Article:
The cursory editing/critiquing may seem easy and sometimes it is, and this depends on the volume of what you’re reading, but mostly it isn’t.

    Super post.

  16. Percy:

    “On a less serious note, can we send you articles, blog posts, essays, and other non-fiction forms to read?”

    Heh. You know, it’s not the reading that’s the problem, it’s the people needing to have comments where I get in trouble.

  17. There’s this myth within the unpublished community that you need an “in” to get published. Sometimes these requests are people trying to get that “in.”

    I’m shocked, shocked I say, at how many designers are here. My experience with “free” work for friends (or friends of friends) is that it usually ends up being the “Quest for the Perfect Logo.” Having hunted that beast too many times, I now follow Nancy Reagan’s advice and just say no.

    I just thank the Gods that I’m in a group that actually critiques (and are very good about it).

  18. Hey, I totally want a pat on the head. For one thing, I used my toddler’s shampoo this morning, so my head smells like blueberries.

  19. As a procrastitorial author ™ I do not as yet have anything I’d pester John to read. If I did, I’d rather hear that it sucked (and specifically why) from someone who knows of that which he blogs. Rather than the bland “Sure, it’s great, I love it really” you’re likely to get from family and friends, even if they are in the business.

    That said, my day job is interior decorating and I spend a lot of time telling friends “No, I won’t fix that water damage, because it will NOT just take a weekend.”

    So I’d bribe John with pie first. Of course I still don’t have anything written. Ooh! look shiny video games.

  20. Actually, worse than hitting up strange authors, to my mind, is the people who will hit up strange doctors. My dad will get hit up at social events (I get these weird headaches…), and it’s bizarre as hell – do these people really want to be diagnosed by a stranger at a party? Make an appointment like a normal person.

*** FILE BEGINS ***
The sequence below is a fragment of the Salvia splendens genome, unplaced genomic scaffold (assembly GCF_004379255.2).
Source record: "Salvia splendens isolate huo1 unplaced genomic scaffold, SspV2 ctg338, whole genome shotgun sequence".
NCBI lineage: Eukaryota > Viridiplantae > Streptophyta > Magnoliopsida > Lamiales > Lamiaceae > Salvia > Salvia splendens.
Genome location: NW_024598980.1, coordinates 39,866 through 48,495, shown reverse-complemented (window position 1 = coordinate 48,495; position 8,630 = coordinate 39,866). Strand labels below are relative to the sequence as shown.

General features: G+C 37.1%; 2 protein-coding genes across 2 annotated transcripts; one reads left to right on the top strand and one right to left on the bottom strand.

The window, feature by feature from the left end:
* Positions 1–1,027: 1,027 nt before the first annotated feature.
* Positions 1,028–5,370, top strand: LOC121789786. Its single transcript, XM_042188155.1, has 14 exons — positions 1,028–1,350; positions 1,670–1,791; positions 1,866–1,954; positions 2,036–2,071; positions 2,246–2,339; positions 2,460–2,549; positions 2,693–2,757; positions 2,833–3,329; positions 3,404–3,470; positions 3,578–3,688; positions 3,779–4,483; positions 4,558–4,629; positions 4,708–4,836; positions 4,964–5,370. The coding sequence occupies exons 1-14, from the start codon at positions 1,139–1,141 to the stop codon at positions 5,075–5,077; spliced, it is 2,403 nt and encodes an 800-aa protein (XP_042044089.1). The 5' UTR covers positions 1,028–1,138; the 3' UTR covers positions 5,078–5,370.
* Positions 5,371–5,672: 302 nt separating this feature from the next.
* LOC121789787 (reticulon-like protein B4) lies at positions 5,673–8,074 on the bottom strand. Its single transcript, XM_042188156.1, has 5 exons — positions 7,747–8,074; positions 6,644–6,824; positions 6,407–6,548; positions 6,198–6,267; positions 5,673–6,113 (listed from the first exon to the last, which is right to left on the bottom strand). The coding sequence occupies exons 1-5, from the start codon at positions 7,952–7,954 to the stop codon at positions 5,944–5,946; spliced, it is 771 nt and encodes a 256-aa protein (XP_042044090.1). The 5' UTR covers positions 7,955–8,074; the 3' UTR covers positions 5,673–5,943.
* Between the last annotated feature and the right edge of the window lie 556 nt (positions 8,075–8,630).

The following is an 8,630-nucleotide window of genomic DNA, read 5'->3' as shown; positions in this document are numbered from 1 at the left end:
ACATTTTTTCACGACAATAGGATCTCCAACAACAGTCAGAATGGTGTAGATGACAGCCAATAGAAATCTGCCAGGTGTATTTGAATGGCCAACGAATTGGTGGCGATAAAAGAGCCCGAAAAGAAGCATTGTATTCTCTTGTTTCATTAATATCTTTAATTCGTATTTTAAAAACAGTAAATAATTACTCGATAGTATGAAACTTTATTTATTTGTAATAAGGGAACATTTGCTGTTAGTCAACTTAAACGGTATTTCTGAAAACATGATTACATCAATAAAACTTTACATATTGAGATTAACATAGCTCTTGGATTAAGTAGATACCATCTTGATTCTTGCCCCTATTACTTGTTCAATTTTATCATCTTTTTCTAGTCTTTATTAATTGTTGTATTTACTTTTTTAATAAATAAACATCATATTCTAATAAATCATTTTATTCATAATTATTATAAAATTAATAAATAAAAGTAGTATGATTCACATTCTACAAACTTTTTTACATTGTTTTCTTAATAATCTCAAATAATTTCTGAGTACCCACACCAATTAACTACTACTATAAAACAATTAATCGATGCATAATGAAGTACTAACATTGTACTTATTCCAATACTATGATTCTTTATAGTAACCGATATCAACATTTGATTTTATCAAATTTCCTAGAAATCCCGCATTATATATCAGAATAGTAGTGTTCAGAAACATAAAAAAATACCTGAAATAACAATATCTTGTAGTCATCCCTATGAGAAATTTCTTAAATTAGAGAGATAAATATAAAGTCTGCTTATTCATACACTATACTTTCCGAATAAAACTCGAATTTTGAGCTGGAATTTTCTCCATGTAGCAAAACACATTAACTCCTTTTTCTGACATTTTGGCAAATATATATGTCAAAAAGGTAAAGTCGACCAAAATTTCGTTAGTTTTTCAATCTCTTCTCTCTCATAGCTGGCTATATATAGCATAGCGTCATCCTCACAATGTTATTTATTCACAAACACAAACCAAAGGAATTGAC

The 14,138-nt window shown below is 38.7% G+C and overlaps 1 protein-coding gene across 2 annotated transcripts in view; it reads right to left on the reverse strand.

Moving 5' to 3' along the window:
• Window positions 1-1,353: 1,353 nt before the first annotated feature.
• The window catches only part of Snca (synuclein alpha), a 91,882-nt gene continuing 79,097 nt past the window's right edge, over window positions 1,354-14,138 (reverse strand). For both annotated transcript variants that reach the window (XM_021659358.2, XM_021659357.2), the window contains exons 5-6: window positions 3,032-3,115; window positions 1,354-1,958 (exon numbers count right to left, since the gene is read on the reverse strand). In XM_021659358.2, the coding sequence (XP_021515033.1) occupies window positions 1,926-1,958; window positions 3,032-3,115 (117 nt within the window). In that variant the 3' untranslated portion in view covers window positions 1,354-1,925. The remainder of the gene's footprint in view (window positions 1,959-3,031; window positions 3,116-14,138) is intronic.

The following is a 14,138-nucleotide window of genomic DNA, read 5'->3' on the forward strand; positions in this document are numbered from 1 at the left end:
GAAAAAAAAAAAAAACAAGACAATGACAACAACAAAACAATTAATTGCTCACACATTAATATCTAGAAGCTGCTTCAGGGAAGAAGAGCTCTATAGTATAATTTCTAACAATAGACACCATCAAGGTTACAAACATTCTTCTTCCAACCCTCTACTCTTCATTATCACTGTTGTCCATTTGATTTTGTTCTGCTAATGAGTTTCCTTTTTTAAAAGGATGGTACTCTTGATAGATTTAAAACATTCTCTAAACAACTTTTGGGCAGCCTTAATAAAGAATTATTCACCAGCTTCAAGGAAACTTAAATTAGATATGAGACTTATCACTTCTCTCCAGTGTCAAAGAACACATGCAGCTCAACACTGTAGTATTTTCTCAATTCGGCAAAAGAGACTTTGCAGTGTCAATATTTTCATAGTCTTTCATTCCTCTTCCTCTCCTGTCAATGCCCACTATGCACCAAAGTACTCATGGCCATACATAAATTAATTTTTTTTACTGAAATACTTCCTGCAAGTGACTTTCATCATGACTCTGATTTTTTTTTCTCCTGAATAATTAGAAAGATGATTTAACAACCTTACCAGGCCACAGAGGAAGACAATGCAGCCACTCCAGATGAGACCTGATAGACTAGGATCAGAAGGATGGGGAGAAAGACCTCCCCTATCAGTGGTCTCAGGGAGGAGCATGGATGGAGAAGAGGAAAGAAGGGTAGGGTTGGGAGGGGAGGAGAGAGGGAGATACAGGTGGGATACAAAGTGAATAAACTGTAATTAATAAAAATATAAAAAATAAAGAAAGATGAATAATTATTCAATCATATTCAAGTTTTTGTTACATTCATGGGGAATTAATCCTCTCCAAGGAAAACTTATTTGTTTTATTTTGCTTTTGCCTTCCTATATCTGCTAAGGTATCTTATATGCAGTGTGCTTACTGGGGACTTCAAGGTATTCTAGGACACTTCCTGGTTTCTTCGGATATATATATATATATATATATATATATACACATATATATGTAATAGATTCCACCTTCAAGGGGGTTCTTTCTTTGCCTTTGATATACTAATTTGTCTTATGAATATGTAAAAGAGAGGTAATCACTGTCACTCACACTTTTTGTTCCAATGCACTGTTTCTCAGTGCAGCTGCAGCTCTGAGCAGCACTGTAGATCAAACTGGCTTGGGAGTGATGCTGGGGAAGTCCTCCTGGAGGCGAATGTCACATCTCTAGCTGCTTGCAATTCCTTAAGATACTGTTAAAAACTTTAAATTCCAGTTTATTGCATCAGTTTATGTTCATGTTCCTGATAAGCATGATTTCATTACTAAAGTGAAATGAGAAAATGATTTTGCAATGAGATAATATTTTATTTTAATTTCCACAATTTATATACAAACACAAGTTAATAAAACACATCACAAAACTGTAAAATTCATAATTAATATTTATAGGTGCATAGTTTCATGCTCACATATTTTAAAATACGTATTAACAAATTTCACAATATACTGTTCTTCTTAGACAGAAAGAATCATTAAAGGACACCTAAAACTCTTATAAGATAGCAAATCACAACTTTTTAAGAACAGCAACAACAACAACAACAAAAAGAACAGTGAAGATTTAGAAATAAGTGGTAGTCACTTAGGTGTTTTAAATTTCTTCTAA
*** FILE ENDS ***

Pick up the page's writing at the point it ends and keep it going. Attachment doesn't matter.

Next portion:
Some people just have the strange idea that the rest of the world is there for their convenience.

  21. I work with computers, so I’m always asked computer questions, or asked to fix a computer problem. One friend from high school *only* calls me when he has a computer question.

    I’m too soft and usually fix anything that will take 30 mins or less. But, to my credit, anything that sounds like it will take a while, I just tell them I don’t have time.

    Scalzi is wise. This is a cool list.

  22. Oh, dear. I’m really sorry that you have to put up with people asking you to read their work. I think it’s unprofessional to ask.

    This may be a good time to point out that in the case of SF, there are at least two on-line writing groups: Critters and On-line Writing Workshop. (There may be others, but I only know of these two.) So if you can’t find a local source of feedback, there are still alternatives that don’t involve inappropriate behavior.

  23. Well, I for one, remember sending Mr. Scalzi the first 2.5 chapters of my (still incomplete) opus several years ago. I never received any response (neither a pat on the head or a boot up the ass), but mysteriously, within six months of sending my manuscript, OMW hit the shelves.

    Something’s fishy here.

    Mr. Scalzi, expect to hear from my lawyers.

    BTW, I swear this happened. It’s true, true, TRUE. (I’ll be creating the evidence later today. Maybe tomorrow. Aw, heck, since nobody’s paying me for it, I’ll get around to it next week)

  24. This post reminded me of an anecdote:
    Napoleon is in his tent – suddenly he calls his lieutenant into the tent asking:
    “Why are the guns not firing?”
    The lieutenant starts the answer: